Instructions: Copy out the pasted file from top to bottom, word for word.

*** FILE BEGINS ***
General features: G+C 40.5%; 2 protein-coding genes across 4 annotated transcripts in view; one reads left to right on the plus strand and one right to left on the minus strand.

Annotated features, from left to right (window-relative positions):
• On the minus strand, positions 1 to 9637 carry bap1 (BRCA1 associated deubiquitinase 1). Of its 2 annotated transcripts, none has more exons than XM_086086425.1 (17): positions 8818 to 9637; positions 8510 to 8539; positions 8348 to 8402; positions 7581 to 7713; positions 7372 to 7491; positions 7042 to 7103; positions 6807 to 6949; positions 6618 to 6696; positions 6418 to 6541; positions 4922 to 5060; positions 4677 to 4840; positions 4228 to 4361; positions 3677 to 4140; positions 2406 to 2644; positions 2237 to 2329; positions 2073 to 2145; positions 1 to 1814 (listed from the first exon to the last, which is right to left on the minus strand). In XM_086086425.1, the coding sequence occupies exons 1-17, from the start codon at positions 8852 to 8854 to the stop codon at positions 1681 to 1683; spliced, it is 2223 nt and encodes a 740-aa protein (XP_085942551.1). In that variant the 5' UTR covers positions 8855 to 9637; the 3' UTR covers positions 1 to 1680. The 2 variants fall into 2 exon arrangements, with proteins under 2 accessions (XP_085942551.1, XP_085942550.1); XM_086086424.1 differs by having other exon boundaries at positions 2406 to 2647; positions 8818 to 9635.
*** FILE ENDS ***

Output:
General features: G+C 40.5%; 2 protein-coding genes across 4 annotated transcripts in view; one reads left to right on the plus strand and one right to left on the minus strand.

Annotated features, from left to right (window-relative positions):
• On the minus strand, positions 1 to 9637 carry bap1 (BRCA1 associated deubiquitinase 1). Of its 2 annotated transcripts, none has more exons than XM_086086425.1 (17): positions 8818 to 9637; positions 8510 to 8539; positions 8348 to 8402; positions 7581 to 7713; positions 7372 to 7491; positions 7042 to 7103; positions 6807 to 6949; positions 6618 to 6696; positions 6418 to 6541; positions 4922 to 5060; positions 4677 to 4840; positions 4228 to 4361; positions 3677 to 4140; positions 2406 to 2644; positions 2237 to 2329; positions 2073 to 2145; positions 1 to 1814 (listed from the first exon to the last, which is right to left on the minus strand). In XM_086086425.1, the coding sequence occupies exons 1-17, from the start codon at positions 8852 to 8854 to the stop codon at positions 1681 to 1683; spliced, it is 2223 nt and encodes a 740-aa protein (XP_085942551.1). In that variant the 5' UTR covers positions 8855 to 9637; the 3' UTR covers positions 1 to 1680. The 2 variants fall into 2 exon arrangements, with proteins under 2 accessions (XP_085942551.1, XP_085942550.1); XM_086086424.1 differs by having other exon boundaries at positions 2406 to 2647; positions 8818 to 9635.